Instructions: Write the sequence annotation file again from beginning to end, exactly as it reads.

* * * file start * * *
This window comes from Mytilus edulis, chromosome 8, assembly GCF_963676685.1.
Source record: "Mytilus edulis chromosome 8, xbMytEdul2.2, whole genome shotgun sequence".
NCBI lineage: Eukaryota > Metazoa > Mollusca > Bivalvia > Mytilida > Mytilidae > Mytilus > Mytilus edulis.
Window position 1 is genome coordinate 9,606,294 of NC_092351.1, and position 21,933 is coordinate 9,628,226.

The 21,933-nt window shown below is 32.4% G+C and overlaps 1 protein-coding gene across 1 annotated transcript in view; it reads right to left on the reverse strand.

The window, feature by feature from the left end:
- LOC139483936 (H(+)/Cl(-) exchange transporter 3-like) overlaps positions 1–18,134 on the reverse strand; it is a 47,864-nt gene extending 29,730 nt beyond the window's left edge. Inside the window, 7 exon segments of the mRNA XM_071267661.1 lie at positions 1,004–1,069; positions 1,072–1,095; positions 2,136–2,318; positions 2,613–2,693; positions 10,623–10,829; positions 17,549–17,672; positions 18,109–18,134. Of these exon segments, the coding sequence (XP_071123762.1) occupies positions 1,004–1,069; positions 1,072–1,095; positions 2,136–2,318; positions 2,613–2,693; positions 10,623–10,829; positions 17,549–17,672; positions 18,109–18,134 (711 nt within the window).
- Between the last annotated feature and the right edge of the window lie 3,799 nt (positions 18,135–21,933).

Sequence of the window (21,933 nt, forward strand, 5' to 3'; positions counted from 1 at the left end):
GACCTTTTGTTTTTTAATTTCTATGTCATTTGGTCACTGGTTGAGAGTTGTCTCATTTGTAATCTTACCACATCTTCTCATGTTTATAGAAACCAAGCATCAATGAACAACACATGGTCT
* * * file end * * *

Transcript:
This window comes from Mytilus edulis, chromosome 8, assembly GCF_963676685.1.
Source record: "Mytilus edulis chromosome 8, xbMytEdul2.2, whole genome shotgun sequence".
NCBI lineage: Eukaryota > Metazoa > Mollusca > Bivalvia > Mytilida > Mytilidae > Mytilus > Mytilus edulis.
Window position 1 is genome coordinate 9,606,294 of NC_092351.1, and position 21,933 is coordinate 9,628,226.

The 21,933-nt window shown below is 32.4% G+C and overlaps 1 protein-coding gene across 1 annotated transcript in view; it reads right to left on the reverse strand.

The window, feature by feature from the left end:
- LOC139483936 (H(+)/Cl(-) exchange transporter 3-like) overlaps positions 1–18,134 on the reverse strand; it is a 47,864-nt gene extending 29,730 nt beyond the window's left edge. Inside the window, 7 exon segments of the mRNA XM_071267661.1 lie at positions 1,004–1,069; positions 1,072–1,095; positions 2,136–2,318; positions 2,613–2,693; positions 10,623–10,829; positions 17,549–17,672; positions 18,109–18,134. Of these exon segments, the coding sequence (XP_071123762.1) occupies positions 1,004–1,069; positions 1,072–1,095; positions 2,136–2,318; positions 2,613–2,693; positions 10,623–10,829; positions 17,549–17,672; positions 18,109–18,134 (711 nt within the window).
- Between the last annotated feature and the right edge of the window lie 3,799 nt (positions 18,135–21,933).

Sequence of the window (21,933 nt, forward strand, 5' to 3'; positions counted from 1 at the left end):
GACCTTTTGTTTTTTAATTTCTATGTCATTTGGTCACTGGTTGAGAGTTGTCTCATTTGTAATCTTACCACATCTTCTCATGTTTATAGAAACCAAGCATCAATGAACAACACATGGTCT